Students start going over their notes, except one of them opens up Oedipus on the screen. "You must use the paper copy with your notes" I insist. The student, who is not one of those troublesome ones, responds that it will be easier to find the parts of the text he remembers apply to the prompt question if he has the "find" feature of the browser. I do not even entertain the possibility "No, it must be your text. You can't access any websites while composing" is my final verdict.
At the end of the assignment as he walks out the door, he comes to my desk and states "was there a reason we had to waste time doing it on paper?" I inform him that yes there is, and we can address it in a future class if he wishes. He informs me that he would. So I go home and start thinking about the very issue (as I see from Michelle's post, it was a week for reflecting on technology and its uses).
Granted, I do not consider myself a fan of technology despite my curiosity and willingness to adopt and become familiar with it, especially for teaching. Every Friday morning, away from work and obligations, I pick up the New York Times and go to my favorite coffee shop and I spend between two to three hours reading it, a remnant of my European upbringing. While over the week I browse newspapers articles online or on my iphone, such browsing is passing the time. The experience, the pleasure, is only the physical copy. Furthermore, one of my big concerns with technology is when it is employed to do something that could be done without it, just for show. In fact, my rule is that if something can be done the same with and wihout technology, then technology goes.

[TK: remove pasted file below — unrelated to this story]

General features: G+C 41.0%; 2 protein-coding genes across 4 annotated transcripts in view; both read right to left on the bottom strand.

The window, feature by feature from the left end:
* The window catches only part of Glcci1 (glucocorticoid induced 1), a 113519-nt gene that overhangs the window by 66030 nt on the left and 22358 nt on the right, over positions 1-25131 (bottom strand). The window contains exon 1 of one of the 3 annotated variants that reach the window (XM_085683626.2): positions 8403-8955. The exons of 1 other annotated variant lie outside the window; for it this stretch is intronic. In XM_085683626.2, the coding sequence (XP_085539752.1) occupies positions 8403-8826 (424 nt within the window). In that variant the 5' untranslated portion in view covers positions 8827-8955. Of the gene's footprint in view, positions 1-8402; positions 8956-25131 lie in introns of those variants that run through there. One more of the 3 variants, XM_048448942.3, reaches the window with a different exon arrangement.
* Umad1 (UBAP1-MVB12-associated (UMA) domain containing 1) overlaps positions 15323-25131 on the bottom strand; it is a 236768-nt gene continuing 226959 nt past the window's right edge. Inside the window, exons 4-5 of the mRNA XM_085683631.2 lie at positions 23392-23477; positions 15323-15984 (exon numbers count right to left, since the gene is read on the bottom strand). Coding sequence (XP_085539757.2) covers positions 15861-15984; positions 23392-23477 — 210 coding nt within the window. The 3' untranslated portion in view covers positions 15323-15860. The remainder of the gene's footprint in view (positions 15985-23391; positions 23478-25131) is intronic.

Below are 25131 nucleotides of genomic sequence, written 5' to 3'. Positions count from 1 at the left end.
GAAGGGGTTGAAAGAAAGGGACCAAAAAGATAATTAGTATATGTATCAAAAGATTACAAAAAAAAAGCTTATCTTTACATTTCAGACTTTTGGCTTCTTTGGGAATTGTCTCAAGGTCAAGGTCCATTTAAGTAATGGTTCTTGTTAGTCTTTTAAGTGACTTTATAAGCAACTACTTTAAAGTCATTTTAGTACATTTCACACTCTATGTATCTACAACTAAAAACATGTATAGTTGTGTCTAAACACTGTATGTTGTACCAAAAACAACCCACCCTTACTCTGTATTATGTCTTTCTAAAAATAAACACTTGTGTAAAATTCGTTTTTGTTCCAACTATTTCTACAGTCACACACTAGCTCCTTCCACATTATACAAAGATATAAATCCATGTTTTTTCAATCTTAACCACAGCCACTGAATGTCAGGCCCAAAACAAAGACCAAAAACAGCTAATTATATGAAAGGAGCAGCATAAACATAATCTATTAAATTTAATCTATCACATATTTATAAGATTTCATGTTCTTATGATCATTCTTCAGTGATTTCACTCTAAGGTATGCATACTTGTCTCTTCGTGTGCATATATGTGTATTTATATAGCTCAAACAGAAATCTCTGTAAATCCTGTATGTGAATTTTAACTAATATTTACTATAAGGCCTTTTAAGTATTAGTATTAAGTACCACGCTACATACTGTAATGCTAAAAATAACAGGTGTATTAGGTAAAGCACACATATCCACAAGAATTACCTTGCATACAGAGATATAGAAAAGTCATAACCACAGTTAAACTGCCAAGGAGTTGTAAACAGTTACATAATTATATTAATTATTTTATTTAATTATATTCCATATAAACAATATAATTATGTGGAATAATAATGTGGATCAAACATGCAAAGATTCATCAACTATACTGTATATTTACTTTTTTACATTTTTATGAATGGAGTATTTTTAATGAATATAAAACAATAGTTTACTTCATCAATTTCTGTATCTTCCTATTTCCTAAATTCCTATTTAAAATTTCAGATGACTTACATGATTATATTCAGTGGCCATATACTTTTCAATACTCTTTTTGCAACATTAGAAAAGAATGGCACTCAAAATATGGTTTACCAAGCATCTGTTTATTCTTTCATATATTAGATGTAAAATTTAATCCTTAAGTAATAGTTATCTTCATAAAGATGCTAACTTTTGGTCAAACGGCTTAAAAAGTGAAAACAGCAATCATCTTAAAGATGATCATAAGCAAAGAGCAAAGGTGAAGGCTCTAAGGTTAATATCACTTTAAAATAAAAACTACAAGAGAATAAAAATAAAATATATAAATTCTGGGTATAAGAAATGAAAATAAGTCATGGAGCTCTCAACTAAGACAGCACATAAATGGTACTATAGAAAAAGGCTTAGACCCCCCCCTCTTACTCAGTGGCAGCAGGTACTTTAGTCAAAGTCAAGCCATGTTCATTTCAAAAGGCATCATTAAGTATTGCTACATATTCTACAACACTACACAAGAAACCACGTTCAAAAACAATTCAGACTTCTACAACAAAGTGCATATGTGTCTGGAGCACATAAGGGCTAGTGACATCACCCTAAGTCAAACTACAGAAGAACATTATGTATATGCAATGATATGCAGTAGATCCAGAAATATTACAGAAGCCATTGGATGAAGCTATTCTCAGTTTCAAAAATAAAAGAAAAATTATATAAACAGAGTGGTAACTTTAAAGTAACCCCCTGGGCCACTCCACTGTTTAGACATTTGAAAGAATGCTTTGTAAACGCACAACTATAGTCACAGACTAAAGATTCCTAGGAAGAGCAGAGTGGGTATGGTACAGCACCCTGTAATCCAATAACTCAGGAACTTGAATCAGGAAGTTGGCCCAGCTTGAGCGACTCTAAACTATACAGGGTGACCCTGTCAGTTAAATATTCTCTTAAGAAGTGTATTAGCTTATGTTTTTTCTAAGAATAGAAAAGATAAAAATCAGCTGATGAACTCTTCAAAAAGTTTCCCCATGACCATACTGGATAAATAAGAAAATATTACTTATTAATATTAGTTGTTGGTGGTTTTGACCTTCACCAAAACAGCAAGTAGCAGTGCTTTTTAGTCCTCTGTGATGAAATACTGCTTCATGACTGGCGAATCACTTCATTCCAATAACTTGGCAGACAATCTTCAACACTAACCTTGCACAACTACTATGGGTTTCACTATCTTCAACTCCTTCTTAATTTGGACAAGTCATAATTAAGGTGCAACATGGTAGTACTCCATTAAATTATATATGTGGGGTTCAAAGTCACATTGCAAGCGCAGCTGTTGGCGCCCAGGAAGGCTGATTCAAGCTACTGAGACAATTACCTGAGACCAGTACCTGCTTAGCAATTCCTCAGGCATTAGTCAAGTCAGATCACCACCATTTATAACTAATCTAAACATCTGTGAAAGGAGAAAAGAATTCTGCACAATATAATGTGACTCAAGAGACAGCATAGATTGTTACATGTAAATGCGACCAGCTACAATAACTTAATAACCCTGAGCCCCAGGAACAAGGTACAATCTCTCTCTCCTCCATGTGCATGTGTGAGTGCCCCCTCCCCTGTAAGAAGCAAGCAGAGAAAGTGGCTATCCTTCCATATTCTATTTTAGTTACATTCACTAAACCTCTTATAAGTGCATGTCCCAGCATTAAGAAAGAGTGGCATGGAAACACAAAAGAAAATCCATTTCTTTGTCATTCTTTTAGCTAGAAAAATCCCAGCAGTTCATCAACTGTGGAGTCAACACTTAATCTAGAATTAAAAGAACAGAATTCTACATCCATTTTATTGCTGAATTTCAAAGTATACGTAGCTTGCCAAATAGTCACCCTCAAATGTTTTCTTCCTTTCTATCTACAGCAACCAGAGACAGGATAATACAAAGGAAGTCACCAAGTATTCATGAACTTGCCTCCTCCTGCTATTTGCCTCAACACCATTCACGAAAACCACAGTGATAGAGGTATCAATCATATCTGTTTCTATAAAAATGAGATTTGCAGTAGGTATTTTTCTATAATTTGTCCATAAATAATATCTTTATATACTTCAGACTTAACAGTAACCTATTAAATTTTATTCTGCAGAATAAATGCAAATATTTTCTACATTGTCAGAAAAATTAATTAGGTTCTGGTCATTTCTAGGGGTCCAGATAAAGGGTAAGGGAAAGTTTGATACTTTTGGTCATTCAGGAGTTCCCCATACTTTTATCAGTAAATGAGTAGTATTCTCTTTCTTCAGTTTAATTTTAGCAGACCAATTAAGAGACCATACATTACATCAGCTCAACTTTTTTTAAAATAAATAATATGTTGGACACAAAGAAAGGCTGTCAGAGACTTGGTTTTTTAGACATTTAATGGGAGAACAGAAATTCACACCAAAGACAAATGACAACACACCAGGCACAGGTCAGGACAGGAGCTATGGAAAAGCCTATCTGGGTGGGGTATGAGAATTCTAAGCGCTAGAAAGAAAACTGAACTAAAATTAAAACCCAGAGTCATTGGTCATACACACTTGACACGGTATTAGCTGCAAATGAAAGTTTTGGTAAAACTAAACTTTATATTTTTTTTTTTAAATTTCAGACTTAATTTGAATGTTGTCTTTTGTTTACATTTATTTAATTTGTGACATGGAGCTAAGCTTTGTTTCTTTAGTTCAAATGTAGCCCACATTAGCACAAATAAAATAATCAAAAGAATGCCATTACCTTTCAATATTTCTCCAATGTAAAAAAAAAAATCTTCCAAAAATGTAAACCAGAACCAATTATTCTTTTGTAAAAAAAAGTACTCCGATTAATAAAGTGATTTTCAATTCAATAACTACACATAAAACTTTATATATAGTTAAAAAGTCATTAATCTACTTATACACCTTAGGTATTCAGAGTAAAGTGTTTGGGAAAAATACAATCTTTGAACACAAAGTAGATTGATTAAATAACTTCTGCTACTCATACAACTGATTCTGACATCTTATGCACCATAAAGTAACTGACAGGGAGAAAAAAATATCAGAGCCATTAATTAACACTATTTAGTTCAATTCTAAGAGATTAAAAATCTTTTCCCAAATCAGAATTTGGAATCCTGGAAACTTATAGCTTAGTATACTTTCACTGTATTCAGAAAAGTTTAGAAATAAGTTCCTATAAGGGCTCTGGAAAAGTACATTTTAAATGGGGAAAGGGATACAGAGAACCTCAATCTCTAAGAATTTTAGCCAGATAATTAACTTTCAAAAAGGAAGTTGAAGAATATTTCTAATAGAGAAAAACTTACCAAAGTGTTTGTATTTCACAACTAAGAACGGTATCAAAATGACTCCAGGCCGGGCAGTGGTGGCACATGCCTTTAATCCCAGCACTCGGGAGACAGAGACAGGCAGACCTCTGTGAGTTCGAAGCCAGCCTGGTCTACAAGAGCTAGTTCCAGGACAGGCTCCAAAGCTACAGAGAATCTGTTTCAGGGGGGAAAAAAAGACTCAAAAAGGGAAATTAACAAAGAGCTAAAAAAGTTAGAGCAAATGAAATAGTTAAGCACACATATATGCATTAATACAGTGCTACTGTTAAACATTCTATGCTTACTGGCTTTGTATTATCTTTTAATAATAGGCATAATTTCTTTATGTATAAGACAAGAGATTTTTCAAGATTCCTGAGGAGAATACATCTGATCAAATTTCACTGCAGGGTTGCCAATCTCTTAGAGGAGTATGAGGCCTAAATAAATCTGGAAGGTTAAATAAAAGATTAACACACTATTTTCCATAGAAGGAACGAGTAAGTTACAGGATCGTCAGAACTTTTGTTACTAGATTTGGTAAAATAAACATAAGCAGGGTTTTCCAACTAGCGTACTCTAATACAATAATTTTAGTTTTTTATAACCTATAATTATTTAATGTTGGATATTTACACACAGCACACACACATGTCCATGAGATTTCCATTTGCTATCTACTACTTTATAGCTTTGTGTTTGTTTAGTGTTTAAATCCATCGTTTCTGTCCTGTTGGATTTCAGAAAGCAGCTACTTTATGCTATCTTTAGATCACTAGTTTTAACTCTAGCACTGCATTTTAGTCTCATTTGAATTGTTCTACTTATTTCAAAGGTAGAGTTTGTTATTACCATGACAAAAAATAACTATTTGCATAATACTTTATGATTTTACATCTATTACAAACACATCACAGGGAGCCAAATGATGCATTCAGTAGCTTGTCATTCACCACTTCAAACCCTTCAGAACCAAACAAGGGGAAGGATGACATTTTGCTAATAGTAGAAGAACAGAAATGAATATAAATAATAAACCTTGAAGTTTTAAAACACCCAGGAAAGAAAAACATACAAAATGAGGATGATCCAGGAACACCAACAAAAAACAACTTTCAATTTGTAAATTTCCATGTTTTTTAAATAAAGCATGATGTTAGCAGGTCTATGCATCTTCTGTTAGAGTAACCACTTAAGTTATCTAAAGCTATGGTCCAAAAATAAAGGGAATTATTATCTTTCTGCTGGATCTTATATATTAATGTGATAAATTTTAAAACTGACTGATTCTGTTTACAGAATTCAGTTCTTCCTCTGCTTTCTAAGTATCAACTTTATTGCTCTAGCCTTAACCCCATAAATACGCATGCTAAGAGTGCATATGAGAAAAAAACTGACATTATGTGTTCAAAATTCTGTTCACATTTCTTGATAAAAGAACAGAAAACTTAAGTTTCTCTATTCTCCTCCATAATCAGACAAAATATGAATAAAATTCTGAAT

Back to Oedipus though: this was not a literature class, where I wanted students to closely read the text (setting aside the innate futility of doing so with a translated text to begin with). I wanted students to:
- learn how to incorporate textual evidence into their own text
- analyze textual evidence
- use textual evidence to support their own argument
In short, I am not sure that the time spent looking for a quotation on paper, when a student vaguely recalled it and could have typed up a phrase to locate it electronically in a fraction of the time, was productive time. Perhaps as an English professor I attribute an atavistic quality to the endeavor of highlighting a text and making marginal notes, but even these are activities that could have taken place before (or the student could have created a google docs file with the text and his comments). I am not ready to shift my whole attitude based on this instance, but obviously I am not as certain of the right course of action as I was before this simple question arose.